Health minister Jackie Doyle-Price has confirmed that the promised £72,500 cap on social care costs is to be scrapped.
The proposed cap was due to be introduced in England after recommendations made by the Dilnot commission back in 2011.
But Jackie Doyle-Price told MPs on 7th December that the government would not be implementing the cap. She stated:
“To allow for a fuller engagement and development of the approach, with reforms to the care system and the way it is paid for considered in the round, we will not be taking forward the previous Government’s plans to implement a cap on care costs in 2020.”
The cap as recommended by the Dilnot commission was put into an Act of Parliament, but this section will not come into force.
Instead, there will be a Green Paper published by Summer 2018 on the future of social care with views collated from “a range of independent experts” “key stakeholders”, “people who use services and their carers”. Additionally Ms Doyle-Price stated that the Government would be hosting a number of round tables to hear a range of perspectives from those representing different constituencies, including carers, service recipients and providers, health services, financial services providers, local government and working age adults.
Once the Green Paper is published, it will be subject to a full public consultation.
Of the decision, Shadow Health Minister Barbara Keeley noted:
“The Minister has today finally confirmed what many of us on the Opposition Benches suspected: they will not be proceeding with their plans to cap care costs by 2020, as legislated for by the House … Meanwhile, very many people are still faced with the catastrophic costs of paying for their care.”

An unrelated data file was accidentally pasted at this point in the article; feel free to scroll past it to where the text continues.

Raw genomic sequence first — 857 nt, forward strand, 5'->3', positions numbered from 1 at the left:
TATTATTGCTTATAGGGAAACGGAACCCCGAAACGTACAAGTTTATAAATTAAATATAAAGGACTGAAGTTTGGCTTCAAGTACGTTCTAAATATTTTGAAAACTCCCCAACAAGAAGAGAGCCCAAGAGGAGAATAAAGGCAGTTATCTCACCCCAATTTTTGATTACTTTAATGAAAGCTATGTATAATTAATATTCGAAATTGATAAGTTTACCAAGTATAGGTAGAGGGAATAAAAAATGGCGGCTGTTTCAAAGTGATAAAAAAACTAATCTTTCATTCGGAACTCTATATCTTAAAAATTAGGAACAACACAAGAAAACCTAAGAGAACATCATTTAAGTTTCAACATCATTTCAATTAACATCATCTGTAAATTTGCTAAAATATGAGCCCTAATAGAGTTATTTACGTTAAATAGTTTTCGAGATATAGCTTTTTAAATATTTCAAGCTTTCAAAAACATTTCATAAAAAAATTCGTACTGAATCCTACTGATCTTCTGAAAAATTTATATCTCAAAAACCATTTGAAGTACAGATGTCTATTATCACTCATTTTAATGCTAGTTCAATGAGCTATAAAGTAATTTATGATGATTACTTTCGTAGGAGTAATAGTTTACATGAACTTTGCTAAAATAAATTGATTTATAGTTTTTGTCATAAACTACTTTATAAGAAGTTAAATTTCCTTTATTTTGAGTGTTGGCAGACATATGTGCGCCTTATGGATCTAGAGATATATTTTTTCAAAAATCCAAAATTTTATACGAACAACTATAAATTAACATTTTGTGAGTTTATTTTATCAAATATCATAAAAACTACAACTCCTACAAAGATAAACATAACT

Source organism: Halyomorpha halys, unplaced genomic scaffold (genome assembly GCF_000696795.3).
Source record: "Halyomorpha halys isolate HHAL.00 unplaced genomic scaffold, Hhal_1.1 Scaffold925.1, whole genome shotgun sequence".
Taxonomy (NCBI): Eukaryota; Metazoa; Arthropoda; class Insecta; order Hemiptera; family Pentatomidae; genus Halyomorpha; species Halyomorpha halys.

What you can do
If you own more than £23,250 of assets (including your home) you will have to pay for the full cost of your care. Those with assets between £14,250 and £23,250 must pay a contribution. In theory the Local Authority takes over paying the bill once your assets deplete to the £14,250 threshold – however, many people will be asked for a contribution, particularly if they want a particular care home.
Couples who take action now can protect their share of the family assets from care cost fees. This can be achieved through the use of a Care Fees Trust Will which leaves your spouse or civil partner use of your share of the family home for their lifetime. After their death, your share is inherited by your choice of beneficiaries such as children or grandchildren.
Under this arrangement, because your partner does not own your share of the family property, it cannot be taken into account when the Local Authority perform a means test to see if they should pay for their own care. However, it is important to this arrangement that you own your home as Tenants in Common rather than Joint Tenants.
We offer a free information pack with more details of Care Fee Trust Wills, together with an overview of our Grandparent Wills and Lasting Powers of Attorney. Click here for your pack.
Additional image sources: